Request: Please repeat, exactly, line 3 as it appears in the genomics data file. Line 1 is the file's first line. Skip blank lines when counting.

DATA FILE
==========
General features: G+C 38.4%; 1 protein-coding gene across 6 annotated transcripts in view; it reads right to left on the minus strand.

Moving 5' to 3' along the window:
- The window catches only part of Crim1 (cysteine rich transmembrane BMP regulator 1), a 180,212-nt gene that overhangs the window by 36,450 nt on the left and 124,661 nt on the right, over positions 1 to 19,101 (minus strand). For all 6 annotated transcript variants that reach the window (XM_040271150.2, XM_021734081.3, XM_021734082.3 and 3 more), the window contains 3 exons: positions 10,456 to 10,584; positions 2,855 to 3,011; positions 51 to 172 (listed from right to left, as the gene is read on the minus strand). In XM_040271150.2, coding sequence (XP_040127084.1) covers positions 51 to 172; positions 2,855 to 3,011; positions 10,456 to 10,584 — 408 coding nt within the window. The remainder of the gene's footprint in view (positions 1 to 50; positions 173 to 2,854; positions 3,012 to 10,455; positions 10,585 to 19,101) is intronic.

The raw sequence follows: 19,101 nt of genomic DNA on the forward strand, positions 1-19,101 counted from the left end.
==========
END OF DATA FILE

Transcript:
- The window catches only part of Crim1 (cysteine rich transmembrane BMP regulator 1), a 180,212-nt gene that overhangs the window by 36,450 nt on the left and 124,661 nt on the right, over positions 1 to 19,101 (minus strand). For all 6 annotated transcript variants that reach the window (XM_040271150.2, XM_021734081.3, XM_021734082.3 and 3 more), the window contains 3 exons: positions 10,456 to 10,584; positions 2,855 to 3,011; positions 51 to 172 (listed from right to left, as the gene is read on the minus strand). In XM_040271150.2, coding sequence (XP_040127084.1) covers positions 51 to 172; positions 2,855 to 3,011; positions 10,456 to 10,584 — 408 coding nt within the window. The remainder of the gene's footprint in view (positions 1 to 50; positions 173 to 2,854; positions 3,012 to 10,455; positions 10,585 to 19,101) is intronic.